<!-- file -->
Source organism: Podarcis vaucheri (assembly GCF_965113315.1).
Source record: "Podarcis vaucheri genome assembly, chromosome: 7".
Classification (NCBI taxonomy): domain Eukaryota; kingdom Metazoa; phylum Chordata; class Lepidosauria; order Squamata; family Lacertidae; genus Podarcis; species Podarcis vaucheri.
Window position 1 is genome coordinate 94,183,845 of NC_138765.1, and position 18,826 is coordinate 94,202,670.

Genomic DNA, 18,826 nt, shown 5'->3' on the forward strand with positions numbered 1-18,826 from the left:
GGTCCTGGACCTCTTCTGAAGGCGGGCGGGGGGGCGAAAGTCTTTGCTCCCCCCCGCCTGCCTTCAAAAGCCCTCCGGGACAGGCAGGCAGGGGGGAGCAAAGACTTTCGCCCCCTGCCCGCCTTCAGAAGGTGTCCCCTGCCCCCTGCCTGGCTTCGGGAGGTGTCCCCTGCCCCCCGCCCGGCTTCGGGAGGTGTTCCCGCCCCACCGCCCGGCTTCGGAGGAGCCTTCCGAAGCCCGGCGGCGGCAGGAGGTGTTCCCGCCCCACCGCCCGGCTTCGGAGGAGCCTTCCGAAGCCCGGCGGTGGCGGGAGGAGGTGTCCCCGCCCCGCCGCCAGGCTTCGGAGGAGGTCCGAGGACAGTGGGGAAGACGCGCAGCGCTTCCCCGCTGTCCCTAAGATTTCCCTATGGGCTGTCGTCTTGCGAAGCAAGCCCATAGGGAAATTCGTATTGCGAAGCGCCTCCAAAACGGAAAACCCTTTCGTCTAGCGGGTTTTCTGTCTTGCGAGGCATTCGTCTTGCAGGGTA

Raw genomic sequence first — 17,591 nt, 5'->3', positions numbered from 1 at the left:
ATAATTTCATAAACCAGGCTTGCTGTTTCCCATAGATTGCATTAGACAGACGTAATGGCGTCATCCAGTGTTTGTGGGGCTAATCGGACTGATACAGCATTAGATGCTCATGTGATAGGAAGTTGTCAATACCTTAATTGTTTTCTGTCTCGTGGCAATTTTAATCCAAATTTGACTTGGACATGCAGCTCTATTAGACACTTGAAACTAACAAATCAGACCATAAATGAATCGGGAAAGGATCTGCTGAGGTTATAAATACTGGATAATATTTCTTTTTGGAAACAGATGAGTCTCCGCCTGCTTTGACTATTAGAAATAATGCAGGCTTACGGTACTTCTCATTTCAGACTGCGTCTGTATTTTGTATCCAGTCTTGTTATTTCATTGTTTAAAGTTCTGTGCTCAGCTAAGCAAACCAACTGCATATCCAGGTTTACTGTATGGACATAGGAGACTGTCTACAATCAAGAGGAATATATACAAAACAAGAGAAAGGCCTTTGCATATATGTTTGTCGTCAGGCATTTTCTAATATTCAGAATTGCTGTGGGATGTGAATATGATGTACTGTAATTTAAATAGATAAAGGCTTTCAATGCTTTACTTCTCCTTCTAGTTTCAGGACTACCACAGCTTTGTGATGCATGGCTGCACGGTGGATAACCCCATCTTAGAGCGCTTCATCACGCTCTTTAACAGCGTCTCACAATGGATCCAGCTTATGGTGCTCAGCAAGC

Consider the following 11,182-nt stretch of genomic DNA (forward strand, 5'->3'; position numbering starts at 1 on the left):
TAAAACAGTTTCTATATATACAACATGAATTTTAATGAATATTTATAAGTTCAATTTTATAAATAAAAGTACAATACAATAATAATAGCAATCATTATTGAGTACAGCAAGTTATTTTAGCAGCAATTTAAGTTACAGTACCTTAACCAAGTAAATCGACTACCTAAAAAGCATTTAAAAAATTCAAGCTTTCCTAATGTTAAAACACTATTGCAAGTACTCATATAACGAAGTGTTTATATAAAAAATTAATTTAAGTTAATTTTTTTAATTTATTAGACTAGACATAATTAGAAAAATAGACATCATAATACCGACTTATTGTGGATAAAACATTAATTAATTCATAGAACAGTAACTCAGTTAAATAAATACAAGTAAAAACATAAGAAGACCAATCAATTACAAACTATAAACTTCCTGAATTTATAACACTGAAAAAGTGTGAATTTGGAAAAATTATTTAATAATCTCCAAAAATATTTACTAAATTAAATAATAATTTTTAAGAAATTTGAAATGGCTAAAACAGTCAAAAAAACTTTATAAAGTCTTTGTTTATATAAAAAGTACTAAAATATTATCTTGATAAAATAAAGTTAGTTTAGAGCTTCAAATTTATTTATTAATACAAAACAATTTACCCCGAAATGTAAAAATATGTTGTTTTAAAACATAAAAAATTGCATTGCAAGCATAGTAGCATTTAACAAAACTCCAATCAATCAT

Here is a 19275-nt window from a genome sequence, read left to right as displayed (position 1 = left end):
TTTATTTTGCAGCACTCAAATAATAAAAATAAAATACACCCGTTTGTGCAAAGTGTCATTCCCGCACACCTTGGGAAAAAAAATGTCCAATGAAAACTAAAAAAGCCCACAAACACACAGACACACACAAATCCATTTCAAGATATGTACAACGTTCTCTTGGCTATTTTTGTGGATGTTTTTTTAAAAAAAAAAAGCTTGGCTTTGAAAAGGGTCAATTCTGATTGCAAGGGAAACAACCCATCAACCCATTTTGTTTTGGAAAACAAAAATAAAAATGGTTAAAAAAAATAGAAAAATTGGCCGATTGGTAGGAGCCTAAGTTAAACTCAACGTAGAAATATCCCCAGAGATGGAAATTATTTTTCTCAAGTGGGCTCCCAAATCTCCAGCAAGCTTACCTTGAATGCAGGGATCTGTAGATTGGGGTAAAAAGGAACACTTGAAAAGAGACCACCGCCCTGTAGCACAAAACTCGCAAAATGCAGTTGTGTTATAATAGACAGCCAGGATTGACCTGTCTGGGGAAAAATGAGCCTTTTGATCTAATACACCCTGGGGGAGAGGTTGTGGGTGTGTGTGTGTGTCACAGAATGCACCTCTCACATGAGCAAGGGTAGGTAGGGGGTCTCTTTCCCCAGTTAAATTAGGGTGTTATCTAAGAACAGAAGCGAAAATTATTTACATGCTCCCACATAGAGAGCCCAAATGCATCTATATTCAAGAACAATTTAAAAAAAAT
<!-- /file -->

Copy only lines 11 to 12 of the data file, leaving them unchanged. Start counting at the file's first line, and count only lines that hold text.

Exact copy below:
Here is a 19275-nt window from a genome sequence, read left to right as displayed (position 1 = left end):
TTTATTTTGCAGCACTCAAATAATAAAAATAAAATACACCCGTTTGTGCAAAGTGTCATTCCCGCACACCTTGGGAAAAAAAATGTCCAATGAAAACTAAAAAAGCCCACAAACACACAGACACACACAAATCCATTTCAAGATATGTACAACGTTCTCTTGGCTATTTTTGTGGATGTTTTTTTAAAAAAAAAAAGCTTGGCTTTGAAAAGGGTCAATTCTGATTGCAAGGGAAACAACCCATCAACCCATTTTGTTTTGGAAAACAAAAATAAAAATGGTTAAAAAAAATAGAAAAATTGGCCGATTGGTAGGAGCCTAAGTTAAACTCAACGTAGAAATATCCCCAGAGATGGAAATTATTTTTCTCAAGTGGGCTCCCAAATCTCCAGCAAGCTTACCTTGAATGCAGGGATCTGTAGATTGGGGTAAAAAGGAACACTTGAAAAGAGACCACCGCCCTGTAGCACAAAACTCGCAAAATGCAGTTGTGTTATAATAGACAGCCAGGATTGACCTGTCTGGGGAAAAATGAGCCTTTTGATCTAATACACCCTGGGGGAGAGGTTGTGGGTGTGTGTGTGTGTCACAGAATGCACCTCTCACATGAGCAAGGGTAGGTAGGGGGTCTCTTTCCCCAGTTAAATTAGGGTGTTATCTAAGAACAGAAGCGAAAATTATTTACATGCTCCCACATAGAGAGCCCAAATGCATCTATATTCAAGAACAATTTAAAAAAAAT